Link Posted: 2/5/2006 11:38:38 AM EST
[Last Edit: 2/5/2006 11:44:15 AM EST by Spade]
Here's an email a guy in Turkey sent to Instapundit

Evidently there were "hundreds of demonstrators" at the Danish consulate here today. (I missed it; I was happily oblivious until I read the news.) Now, "hundreds of protestors" never congregate in Istanbul without government sanction. There is no such thing as freedom of assembly here; if you're out protesting, it's because the government authorized it, period. So Denmark and Turkey are going to be part of one big happy EU family? Sure thing. Tell that to the Danish diplomats cowering in their consulate in Istanbul and nervously reviewing the fire escape plans.

Oh, and someone shot a Catholic priest in Ankara today, too. Not clear yet whether it was related.

That said, "hundreds of protestors" isn't that much in a city of 10 million, and when I went out today everyone seemed to be their normal friendly selves, including the Islamist grocers down the street, who have never been anything but pleasant to me. So don't be put off if you're thinking of visiting, Istanbul is still great, and very safe. (Almost certainly safer than London: I have no doubt that if the protestors get too frisky here, the government will mow them down like dogs.)

I dunno if that priest mentioned there is the same one that was shot dead in this article near the Black Sea. One is happenstance, twice is enemy action. Hey, if they want to declare war on the Catholic Church directly, fine by me. We've done this whole holy war thing before guys.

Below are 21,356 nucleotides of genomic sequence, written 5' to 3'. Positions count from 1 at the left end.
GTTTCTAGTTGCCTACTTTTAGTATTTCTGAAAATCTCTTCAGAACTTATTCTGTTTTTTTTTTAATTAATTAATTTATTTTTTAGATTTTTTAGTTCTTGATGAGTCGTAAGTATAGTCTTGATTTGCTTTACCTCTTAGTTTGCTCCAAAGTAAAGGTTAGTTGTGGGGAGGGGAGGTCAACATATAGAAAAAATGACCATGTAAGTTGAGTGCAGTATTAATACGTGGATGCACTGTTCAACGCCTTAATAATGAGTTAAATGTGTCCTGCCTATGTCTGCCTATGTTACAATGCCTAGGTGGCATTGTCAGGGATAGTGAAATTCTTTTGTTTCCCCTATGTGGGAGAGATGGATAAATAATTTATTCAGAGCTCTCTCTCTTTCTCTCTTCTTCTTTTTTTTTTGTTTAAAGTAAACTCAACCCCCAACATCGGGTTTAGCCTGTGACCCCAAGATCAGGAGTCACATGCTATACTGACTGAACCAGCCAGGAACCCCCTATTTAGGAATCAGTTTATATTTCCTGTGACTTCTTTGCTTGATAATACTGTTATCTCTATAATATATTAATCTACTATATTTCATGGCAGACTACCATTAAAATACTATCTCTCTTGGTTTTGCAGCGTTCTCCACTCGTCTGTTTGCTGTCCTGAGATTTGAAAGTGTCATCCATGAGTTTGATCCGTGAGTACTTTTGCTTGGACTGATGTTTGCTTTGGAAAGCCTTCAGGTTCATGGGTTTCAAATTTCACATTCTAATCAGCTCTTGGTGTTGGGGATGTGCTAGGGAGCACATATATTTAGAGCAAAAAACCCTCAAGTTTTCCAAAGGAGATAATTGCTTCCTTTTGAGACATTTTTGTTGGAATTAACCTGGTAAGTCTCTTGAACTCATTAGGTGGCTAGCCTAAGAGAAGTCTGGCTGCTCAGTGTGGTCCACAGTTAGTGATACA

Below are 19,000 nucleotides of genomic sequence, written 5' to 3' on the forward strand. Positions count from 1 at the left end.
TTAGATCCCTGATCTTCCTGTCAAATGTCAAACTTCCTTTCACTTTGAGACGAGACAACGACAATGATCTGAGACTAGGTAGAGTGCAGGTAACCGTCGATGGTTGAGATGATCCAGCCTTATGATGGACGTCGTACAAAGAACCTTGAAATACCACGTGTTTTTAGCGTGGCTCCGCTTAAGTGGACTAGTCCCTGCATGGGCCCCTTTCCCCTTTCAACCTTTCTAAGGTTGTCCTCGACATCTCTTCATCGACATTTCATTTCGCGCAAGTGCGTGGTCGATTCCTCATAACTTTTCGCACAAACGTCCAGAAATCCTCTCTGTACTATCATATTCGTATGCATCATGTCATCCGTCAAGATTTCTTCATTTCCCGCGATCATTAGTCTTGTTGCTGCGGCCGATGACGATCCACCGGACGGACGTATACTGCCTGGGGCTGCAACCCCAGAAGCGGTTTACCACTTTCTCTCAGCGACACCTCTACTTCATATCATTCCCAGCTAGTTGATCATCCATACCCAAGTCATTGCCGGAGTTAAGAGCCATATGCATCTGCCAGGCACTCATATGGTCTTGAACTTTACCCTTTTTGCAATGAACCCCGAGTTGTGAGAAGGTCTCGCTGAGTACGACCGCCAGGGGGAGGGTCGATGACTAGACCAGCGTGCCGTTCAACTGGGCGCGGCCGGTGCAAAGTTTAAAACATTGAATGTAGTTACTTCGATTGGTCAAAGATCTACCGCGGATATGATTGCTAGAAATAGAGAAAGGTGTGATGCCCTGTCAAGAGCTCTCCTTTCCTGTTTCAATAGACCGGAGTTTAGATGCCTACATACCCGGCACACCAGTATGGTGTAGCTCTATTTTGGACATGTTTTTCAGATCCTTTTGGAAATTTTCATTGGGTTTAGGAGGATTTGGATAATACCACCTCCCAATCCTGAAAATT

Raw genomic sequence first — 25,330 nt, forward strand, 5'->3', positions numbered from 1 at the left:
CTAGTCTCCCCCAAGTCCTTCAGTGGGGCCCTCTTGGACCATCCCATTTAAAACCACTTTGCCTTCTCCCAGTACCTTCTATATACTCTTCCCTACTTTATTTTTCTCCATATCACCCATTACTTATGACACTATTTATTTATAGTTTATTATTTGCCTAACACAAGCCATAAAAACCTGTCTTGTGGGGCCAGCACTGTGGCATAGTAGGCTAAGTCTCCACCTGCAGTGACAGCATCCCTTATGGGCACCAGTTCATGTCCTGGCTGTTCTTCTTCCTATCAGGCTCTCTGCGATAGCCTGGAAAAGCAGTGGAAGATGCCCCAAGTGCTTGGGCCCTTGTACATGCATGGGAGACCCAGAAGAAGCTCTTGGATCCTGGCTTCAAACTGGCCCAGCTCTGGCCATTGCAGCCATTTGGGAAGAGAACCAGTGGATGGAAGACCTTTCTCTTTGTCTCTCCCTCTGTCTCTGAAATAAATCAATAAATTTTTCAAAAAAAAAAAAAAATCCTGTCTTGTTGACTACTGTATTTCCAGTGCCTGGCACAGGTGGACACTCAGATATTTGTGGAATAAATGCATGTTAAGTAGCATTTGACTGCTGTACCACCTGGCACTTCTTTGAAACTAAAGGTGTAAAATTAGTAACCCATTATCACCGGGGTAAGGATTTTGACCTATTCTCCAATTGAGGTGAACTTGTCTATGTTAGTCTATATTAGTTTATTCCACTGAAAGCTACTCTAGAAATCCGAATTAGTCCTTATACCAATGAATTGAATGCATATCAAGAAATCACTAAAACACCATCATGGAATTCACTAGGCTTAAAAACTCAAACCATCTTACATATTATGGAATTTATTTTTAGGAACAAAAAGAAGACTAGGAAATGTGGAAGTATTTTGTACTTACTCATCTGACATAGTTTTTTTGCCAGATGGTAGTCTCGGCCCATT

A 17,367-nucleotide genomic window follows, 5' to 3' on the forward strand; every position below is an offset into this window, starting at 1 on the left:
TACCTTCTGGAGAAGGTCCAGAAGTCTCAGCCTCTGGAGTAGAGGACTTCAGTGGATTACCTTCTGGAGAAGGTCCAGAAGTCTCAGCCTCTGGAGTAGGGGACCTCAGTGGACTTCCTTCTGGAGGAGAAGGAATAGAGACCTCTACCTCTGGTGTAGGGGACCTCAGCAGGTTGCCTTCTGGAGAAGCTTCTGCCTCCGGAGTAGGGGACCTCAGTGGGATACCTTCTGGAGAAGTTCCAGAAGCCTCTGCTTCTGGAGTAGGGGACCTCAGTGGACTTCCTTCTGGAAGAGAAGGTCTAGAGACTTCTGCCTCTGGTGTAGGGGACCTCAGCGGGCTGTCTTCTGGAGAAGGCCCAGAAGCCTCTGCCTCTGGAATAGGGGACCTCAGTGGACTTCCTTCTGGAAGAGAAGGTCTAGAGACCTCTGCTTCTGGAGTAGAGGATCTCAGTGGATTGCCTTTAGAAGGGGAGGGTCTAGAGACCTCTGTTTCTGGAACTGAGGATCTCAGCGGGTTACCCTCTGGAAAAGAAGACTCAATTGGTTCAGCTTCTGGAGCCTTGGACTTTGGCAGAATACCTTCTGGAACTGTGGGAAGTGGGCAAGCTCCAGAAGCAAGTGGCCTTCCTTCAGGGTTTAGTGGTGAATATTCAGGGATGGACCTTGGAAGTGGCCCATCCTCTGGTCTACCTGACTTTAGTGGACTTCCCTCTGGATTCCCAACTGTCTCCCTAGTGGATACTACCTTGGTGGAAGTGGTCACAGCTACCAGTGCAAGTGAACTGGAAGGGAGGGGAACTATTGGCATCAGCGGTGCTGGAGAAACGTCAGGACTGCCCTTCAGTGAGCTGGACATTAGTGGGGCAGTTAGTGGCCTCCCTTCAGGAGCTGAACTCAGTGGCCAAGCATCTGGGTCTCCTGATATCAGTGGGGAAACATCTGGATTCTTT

Also, read this: michellemalkin.com/archives/004465.htm

The Imam here is the guy that added three cartoons to the 12 when distributing letters to Muslim governments. He felt the 12 weren't offensive enough.

Jonathon Hunt: So, you want a new set of rules for the way Western Europe lives?

Imam Ahmad Abu Laban: Yes.

And there you have it folks.
Link Posted: 2/5/2006 11:47:28 AM EST

Originally Posted By julenissen:

Originally Posted By DK-Prof:

... and Iran threatened to stop selling oil to Denmark. That last one made me laugh. Yeah - whatever. Force us to buy our oil for Norway, and develop our windpower farms even more (Denmark is the world leader in windpower technology) - then we'll see who laughs in the long run.

I had the assumption that you were able to supply yourself with oil? How much do you have to import? And BTW, windpower sucks - go nuclear.

I'm not sure - but I do know that there are a lot of StatOil filling stations in Denmark But Denmark definitely does have it own oil and natural gas, just not anywhere near as much as Norway.